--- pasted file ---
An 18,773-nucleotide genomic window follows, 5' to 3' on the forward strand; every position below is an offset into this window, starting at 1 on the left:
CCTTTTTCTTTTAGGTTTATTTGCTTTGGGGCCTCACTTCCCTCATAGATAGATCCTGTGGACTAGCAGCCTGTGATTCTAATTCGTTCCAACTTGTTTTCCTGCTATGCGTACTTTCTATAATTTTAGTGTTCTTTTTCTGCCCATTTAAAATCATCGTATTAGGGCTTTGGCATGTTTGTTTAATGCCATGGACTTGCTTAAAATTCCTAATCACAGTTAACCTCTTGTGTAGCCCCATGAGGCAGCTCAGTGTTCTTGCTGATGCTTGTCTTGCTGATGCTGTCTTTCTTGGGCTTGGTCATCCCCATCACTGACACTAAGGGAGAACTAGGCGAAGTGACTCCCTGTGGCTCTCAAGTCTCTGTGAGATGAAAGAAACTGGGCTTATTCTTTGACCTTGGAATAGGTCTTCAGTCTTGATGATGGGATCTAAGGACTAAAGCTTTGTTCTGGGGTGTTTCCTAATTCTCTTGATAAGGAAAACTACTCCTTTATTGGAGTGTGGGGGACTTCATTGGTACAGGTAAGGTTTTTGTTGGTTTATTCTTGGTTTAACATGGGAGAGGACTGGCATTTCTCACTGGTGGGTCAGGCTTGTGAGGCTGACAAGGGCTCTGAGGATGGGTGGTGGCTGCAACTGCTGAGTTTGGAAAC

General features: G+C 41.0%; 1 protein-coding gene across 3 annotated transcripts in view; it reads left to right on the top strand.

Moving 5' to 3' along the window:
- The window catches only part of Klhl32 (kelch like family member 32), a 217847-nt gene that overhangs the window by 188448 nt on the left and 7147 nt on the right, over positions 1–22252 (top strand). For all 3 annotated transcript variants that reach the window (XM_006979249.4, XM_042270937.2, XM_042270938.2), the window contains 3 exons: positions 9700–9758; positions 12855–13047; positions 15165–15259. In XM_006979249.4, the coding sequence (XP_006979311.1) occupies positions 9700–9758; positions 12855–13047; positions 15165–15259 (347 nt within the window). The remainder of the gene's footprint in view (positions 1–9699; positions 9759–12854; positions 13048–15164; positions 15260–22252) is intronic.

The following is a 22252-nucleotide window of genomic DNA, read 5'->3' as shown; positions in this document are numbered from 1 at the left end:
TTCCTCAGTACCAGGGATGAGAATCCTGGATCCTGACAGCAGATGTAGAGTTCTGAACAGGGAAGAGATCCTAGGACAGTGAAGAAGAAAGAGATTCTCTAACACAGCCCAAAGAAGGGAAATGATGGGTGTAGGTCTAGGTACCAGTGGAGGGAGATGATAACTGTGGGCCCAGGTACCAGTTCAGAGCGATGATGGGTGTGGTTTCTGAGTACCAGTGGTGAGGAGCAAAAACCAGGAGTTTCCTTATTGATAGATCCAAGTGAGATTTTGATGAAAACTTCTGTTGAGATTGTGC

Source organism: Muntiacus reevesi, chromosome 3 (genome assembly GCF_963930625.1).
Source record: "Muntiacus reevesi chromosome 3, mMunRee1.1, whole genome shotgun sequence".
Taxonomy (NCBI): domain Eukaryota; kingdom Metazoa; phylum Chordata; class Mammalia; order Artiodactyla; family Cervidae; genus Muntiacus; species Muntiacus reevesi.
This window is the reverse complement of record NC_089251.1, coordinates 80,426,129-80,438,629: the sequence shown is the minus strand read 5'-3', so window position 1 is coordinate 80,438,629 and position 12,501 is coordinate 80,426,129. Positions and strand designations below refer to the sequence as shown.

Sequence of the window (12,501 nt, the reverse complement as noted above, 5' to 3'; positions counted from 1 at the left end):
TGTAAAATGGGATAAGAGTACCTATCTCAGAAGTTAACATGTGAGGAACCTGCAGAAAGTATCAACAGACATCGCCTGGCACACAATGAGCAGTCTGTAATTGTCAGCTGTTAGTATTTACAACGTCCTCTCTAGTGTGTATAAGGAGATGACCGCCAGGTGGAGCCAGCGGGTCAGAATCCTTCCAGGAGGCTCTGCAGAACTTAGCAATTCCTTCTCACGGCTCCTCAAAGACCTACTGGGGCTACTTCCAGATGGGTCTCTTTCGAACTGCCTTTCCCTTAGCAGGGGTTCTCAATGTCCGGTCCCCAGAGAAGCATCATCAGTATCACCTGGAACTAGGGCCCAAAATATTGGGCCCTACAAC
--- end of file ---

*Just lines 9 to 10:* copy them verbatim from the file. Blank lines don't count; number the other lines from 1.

Source record: "Muntiacus reevesi chromosome 3, mMunRee1.1, whole genome shotgun sequence".
Taxonomy (NCBI): domain Eukaryota; kingdom Metazoa; phylum Chordata; class Mammalia; order Artiodactyla; family Cervidae; genus Muntiacus; species Muntiacus reevesi.